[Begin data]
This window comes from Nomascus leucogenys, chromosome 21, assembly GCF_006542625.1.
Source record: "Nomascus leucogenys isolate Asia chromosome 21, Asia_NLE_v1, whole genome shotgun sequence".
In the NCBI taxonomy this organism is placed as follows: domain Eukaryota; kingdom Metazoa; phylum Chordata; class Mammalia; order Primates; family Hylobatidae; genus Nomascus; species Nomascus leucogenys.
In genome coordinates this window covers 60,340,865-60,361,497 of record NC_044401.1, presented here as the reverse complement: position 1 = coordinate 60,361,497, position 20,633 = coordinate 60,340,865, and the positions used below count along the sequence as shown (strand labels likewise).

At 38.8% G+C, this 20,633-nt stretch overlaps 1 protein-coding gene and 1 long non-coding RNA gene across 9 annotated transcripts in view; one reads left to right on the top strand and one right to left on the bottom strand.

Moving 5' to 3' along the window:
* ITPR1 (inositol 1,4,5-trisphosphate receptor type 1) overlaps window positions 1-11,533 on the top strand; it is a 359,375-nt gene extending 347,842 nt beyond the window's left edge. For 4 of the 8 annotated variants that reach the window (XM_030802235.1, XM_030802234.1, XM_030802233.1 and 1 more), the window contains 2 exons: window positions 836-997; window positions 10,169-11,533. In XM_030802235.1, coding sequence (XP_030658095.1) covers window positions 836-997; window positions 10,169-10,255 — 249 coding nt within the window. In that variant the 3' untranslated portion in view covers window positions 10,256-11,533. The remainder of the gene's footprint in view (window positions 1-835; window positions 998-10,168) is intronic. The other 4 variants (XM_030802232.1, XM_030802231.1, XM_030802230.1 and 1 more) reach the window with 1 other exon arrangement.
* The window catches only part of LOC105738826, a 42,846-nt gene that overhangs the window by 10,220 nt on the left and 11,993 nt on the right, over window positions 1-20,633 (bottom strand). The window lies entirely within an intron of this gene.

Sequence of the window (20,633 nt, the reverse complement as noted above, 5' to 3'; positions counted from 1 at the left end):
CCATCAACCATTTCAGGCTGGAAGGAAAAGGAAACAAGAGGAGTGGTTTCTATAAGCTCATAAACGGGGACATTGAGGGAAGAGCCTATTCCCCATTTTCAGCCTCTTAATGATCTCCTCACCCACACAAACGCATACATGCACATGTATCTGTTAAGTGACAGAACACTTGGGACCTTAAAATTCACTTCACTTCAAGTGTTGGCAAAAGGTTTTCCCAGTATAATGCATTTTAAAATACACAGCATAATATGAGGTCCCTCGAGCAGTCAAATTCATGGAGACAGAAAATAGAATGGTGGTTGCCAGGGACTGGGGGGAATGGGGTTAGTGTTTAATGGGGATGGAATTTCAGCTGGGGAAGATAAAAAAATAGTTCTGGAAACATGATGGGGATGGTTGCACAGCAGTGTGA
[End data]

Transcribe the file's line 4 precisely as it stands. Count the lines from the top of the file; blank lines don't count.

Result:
In genome coordinates this window covers 60,340,865-60,361,497 of record NC_044401.1, presented here as the reverse complement: position 1 = coordinate 60,361,497, position 20,633 = coordinate 60,340,865, and the positions used below count along the sequence as shown (strand labels likewise).